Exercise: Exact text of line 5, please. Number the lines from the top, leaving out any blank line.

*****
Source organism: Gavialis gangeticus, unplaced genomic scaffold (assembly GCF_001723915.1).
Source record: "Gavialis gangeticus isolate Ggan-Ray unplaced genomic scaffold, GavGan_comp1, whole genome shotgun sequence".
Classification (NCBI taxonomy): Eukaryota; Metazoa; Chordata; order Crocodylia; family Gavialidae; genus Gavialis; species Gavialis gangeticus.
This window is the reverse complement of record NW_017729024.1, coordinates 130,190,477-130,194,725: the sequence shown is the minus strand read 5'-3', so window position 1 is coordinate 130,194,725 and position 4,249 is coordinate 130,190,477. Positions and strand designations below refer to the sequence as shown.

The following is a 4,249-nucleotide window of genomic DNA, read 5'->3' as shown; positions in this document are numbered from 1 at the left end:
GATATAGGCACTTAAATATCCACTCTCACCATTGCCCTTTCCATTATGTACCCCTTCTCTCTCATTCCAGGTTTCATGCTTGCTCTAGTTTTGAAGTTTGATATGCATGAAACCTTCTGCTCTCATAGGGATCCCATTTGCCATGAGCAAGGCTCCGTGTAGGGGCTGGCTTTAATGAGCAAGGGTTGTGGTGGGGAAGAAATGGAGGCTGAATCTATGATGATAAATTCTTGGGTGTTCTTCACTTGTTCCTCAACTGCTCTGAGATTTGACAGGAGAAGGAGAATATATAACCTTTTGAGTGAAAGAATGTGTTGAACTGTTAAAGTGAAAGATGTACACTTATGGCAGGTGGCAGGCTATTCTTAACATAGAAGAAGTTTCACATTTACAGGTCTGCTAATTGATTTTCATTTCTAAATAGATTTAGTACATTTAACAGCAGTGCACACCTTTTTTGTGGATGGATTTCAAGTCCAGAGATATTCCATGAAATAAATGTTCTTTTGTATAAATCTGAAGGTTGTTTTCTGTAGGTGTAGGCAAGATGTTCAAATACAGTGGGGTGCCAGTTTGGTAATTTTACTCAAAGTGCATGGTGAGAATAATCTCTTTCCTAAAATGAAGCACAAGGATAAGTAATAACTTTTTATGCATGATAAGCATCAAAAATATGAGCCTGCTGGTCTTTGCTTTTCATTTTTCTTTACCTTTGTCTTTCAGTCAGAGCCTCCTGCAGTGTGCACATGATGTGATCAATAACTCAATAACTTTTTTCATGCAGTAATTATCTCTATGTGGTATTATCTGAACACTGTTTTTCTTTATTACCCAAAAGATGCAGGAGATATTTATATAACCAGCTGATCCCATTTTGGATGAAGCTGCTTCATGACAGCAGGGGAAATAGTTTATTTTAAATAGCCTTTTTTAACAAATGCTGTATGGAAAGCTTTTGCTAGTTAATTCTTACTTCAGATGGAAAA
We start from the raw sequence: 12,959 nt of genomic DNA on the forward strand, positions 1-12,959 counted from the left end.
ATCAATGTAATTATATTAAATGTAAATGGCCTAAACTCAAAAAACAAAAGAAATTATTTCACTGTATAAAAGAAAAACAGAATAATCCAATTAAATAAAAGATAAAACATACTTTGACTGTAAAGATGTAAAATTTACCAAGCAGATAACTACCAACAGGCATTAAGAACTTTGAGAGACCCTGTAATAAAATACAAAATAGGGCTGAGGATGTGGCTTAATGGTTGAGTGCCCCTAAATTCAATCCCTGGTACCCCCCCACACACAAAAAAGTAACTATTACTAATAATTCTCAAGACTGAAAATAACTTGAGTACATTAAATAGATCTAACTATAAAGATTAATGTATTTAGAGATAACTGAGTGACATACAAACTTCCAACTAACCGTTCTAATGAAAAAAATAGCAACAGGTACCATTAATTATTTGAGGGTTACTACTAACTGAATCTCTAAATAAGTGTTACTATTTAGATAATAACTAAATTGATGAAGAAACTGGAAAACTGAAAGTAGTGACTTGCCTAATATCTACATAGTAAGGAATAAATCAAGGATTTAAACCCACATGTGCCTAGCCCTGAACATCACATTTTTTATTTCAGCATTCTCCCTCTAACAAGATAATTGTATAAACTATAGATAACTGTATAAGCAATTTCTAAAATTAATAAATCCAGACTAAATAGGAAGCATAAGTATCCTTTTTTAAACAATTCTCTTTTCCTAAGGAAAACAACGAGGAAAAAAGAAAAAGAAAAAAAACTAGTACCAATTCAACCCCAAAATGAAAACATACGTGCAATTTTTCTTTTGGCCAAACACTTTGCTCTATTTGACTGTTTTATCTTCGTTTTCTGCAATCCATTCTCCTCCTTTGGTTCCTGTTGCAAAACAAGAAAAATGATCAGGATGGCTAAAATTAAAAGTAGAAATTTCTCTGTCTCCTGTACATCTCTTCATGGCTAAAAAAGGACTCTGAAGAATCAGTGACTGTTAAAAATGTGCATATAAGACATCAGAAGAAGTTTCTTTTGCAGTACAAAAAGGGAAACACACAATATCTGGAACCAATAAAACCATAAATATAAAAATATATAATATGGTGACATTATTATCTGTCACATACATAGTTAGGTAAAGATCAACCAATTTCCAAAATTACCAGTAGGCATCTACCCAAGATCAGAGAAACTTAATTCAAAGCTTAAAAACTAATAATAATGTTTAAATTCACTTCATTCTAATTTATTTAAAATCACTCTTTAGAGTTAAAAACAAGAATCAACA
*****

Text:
The following is a 4,249-nucleotide window of genomic DNA, read 5'->3' as shown; positions in this document are numbered from 1 at the left end: